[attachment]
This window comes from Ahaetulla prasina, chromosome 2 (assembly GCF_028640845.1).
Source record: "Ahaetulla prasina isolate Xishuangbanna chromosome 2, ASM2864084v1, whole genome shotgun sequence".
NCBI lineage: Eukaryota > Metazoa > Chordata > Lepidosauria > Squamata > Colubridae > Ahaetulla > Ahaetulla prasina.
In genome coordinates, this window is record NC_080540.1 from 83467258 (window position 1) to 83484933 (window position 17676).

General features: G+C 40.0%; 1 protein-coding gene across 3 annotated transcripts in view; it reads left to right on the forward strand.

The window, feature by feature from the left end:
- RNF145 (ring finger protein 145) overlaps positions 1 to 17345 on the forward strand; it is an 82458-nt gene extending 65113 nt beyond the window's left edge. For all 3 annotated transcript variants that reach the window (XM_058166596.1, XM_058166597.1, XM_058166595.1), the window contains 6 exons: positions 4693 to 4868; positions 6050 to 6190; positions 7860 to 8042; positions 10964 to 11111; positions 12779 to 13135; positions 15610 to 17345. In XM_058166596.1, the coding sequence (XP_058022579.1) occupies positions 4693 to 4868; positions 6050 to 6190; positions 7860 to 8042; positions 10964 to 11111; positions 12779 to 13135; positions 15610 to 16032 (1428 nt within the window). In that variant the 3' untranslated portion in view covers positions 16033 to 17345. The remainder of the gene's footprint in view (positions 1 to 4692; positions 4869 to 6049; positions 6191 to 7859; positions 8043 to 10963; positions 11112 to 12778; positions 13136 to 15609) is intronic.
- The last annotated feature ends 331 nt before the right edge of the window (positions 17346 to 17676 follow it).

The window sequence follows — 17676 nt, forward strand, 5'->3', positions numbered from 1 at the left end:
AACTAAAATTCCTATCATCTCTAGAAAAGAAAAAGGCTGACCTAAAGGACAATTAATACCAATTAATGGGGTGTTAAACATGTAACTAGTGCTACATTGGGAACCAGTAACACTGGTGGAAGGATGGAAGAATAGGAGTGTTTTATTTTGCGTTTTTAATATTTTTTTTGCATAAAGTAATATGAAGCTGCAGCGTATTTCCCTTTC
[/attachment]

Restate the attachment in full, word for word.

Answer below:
This window comes from Ahaetulla prasina, chromosome 2 (assembly GCF_028640845.1).
Source record: "Ahaetulla prasina isolate Xishuangbanna chromosome 2, ASM2864084v1, whole genome shotgun sequence".
NCBI lineage: Eukaryota > Metazoa > Chordata > Lepidosauria > Squamata > Colubridae > Ahaetulla > Ahaetulla prasina.
In genome coordinates, this window is record NC_080540.1 from 83467258 (window position 1) to 83484933 (window position 17676).

General features: G+C 40.0%; 1 protein-coding gene across 3 annotated transcripts in view; it reads left to right on the forward strand.

The window, feature by feature from the left end:
- RNF145 (ring finger protein 145) overlaps positions 1 to 17345 on the forward strand; it is an 82458-nt gene extending 65113 nt beyond the window's left edge. For all 3 annotated transcript variants that reach the window (XM_058166596.1, XM_058166597.1, XM_058166595.1), the window contains 6 exons: positions 4693 to 4868; positions 6050 to 6190; positions 7860 to 8042; positions 10964 to 11111; positions 12779 to 13135; positions 15610 to 17345. In XM_058166596.1, the coding sequence (XP_058022579.1) occupies positions 4693 to 4868; positions 6050 to 6190; positions 7860 to 8042; positions 10964 to 11111; positions 12779 to 13135; positions 15610 to 16032 (1428 nt within the window). In that variant the 3' untranslated portion in view covers positions 16033 to 17345. The remainder of the gene's footprint in view (positions 1 to 4692; positions 4869 to 6049; positions 6191 to 7859; positions 8043 to 10963; positions 11112 to 12778; positions 13136 to 15609) is intronic.
- The last annotated feature ends 331 nt before the right edge of the window (positions 17346 to 17676 follow it).

The window sequence follows — 17676 nt, forward strand, 5'->3', positions numbered from 1 at the left end:
AACTAAAATTCCTATCATCTCTAGAAAAGAAAAAGGCTGACCTAAAGGACAATTAATACCAATTAATGGGGTGTTAAACATGTAACTAGTGCTACATTGGGAACCAGTAACACTGGTGGAAGGATGGAAGAATAGGAGTGTTTTATTTTGCGTTTTTAATATTTTTTTTGCATAAAGTAATATGAAGCTGCAGCGTATTTCCCTTTC